I literally never thought about parenting before I had kids. I never gave a single thought to how I wanted to do things, what my values were, what type of mother I wanted to be. I never really thought about kids. It was weird. It is the one thing that I have always known for my entire life beyond a shadow of a doubt that I wanted to do, to have kids, but I never really thought about it in detail and I certainly never particularly liked kids. I was a crap babysitter. I had to watch my younger brother and sister a lot when we were growing up and it is an actual miracle that they made it out unscathed. I certainly don't think that I ever fed them anything. Or read to them. Or played with them. In fact I am pretty sure that I mostly just did my best to corrupt them.
I always knew that I would have kids though. In part, I was raised in that way where that was just the assumption of the natural progression of things. College, marriage, kids. It seems so odd to me now in a way, but it really never occurred to me that I would do things any differently when I was growing up. I was the kid who played with dolls well into puberty to the point of it being a sort of guilty pleasure that lasted through middle school. A secret pastime.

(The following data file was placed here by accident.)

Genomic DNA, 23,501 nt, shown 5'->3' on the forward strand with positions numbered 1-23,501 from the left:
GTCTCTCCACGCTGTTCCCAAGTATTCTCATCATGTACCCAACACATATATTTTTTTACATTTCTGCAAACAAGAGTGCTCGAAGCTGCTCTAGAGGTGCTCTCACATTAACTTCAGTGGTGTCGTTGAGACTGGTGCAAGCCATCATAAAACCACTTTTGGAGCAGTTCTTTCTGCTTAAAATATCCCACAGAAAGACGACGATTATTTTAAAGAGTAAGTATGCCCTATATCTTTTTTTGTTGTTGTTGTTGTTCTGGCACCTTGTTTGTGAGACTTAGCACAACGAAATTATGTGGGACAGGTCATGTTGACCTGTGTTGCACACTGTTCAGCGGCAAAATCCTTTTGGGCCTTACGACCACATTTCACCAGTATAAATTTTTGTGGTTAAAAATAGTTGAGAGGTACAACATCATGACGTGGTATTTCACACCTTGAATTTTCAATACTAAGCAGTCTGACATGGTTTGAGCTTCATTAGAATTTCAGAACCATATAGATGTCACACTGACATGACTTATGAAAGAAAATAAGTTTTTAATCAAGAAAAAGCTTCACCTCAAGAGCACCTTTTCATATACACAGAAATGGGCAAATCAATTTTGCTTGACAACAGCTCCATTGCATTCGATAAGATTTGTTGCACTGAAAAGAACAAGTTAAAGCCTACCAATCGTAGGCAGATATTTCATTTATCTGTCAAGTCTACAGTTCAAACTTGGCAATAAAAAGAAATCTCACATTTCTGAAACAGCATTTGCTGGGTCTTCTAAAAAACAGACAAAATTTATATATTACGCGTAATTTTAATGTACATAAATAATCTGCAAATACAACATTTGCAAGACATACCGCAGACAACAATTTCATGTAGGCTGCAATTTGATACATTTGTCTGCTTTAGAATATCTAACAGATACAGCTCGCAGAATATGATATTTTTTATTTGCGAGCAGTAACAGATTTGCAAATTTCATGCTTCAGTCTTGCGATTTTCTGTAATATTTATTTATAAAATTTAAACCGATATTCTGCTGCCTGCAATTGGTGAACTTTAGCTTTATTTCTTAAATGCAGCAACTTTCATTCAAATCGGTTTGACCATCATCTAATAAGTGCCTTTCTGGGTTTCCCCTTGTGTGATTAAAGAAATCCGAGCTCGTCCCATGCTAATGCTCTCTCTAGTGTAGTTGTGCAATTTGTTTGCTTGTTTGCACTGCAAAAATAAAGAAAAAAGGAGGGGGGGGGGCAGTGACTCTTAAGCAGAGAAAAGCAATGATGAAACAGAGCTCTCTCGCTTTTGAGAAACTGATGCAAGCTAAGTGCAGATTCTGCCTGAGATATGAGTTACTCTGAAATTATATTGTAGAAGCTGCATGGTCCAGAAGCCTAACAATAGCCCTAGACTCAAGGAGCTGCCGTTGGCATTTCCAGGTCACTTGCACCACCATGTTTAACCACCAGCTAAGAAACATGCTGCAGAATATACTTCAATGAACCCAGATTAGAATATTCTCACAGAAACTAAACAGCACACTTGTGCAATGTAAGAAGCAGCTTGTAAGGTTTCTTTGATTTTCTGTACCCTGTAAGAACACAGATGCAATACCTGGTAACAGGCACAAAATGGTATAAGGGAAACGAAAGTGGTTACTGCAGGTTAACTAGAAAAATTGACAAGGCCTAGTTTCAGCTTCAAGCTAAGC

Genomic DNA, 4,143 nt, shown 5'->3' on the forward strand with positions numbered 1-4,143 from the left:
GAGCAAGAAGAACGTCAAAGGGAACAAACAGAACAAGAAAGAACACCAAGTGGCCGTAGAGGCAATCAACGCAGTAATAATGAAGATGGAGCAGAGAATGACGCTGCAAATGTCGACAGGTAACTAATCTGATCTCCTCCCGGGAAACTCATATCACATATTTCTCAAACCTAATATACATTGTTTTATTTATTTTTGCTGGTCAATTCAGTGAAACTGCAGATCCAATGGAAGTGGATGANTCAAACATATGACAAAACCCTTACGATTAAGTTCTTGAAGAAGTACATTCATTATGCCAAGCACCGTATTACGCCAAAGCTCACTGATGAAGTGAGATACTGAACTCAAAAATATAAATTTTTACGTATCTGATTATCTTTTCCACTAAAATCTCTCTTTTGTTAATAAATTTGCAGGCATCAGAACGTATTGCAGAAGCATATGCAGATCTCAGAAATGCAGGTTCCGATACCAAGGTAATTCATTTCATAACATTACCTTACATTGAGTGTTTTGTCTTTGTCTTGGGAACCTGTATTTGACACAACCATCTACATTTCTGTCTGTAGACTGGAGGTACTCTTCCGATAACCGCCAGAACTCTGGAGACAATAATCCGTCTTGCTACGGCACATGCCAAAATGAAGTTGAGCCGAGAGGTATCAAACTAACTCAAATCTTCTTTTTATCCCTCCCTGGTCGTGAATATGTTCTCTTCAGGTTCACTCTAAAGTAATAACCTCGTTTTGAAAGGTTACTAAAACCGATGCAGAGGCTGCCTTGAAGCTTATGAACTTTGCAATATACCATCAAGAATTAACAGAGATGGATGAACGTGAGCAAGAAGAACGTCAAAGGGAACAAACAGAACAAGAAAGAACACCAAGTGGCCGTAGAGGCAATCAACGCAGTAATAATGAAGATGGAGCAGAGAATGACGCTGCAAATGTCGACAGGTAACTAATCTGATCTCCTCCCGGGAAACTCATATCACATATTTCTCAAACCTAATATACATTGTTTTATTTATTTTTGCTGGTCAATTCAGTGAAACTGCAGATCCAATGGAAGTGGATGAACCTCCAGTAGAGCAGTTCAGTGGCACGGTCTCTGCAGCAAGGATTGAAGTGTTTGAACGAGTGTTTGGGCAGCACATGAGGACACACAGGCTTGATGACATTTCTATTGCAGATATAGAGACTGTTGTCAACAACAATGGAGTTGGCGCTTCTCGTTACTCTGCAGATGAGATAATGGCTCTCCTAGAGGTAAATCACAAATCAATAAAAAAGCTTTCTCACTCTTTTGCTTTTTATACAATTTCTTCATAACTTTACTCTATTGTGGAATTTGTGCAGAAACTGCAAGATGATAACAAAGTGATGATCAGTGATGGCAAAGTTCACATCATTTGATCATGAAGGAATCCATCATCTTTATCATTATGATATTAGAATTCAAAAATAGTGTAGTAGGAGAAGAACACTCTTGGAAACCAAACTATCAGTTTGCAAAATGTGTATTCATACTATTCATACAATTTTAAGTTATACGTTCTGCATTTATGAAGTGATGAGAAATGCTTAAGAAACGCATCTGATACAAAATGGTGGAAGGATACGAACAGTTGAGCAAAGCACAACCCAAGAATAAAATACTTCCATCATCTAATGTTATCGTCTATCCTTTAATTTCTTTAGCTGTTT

Toward the end of college I lived with a guy who really wasn't sure if he wanted to EVER have kids and despite all of the other things that made the two of us not compatible for the long haul, that piece was above and beyond the most crushing. So when it came to dating Chris, it was clear before we ever even touched that kids were the trajectory. More for me than any other projected path: career, marriage, all of that was some peripheral vapor that lived outside of my desire to be a mother. Getting married was Chris' part of the baby-making bargain... he's a smart man. Or he just knows me really well. Ok, prolly both.